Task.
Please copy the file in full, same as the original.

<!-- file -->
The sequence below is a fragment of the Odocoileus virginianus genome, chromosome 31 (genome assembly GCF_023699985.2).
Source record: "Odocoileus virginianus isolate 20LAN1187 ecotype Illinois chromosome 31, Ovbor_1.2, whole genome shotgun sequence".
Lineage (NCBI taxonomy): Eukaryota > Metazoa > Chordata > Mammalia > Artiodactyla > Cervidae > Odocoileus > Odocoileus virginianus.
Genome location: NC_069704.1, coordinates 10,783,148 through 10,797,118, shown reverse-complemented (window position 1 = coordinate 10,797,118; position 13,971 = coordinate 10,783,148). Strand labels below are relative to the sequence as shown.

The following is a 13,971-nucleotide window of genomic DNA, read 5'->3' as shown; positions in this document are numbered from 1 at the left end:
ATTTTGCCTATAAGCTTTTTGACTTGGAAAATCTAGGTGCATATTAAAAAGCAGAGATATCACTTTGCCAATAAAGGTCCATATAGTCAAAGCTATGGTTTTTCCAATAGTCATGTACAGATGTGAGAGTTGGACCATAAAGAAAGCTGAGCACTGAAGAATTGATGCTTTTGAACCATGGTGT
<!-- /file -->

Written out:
The sequence below is a fragment of the Odocoileus virginianus genome, chromosome 31 (genome assembly GCF_023699985.2).
Source record: "Odocoileus virginianus isolate 20LAN1187 ecotype Illinois chromosome 31, Ovbor_1.2, whole genome shotgun sequence".
Lineage (NCBI taxonomy): Eukaryota > Metazoa > Chordata > Mammalia > Artiodactyla > Cervidae > Odocoileus > Odocoileus virginianus.
Genome location: NC_069704.1, coordinates 10,783,148 through 10,797,118, shown reverse-complemented (window position 1 = coordinate 10,797,118; position 13,971 = coordinate 10,783,148). Strand labels below are relative to the sequence as shown.

The following is a 13,971-nucleotide window of genomic DNA, read 5'->3' as shown; positions in this document are numbered from 1 at the left end:
ATTTTGCCTATAAGCTTTTTGACTTGGAAAATCTAGGTGCATATTAAAAAGCAGAGATATCACTTTGCCAATAAAGGTCCATATAGTCAAAGCTATGGTTTTTCCAATAGTCATGTACAGATGTGAGAGTTGGACCATAAAGAAAGCTGAGCACTGAAGAATTGATGCTTTTGAACCATGGTGT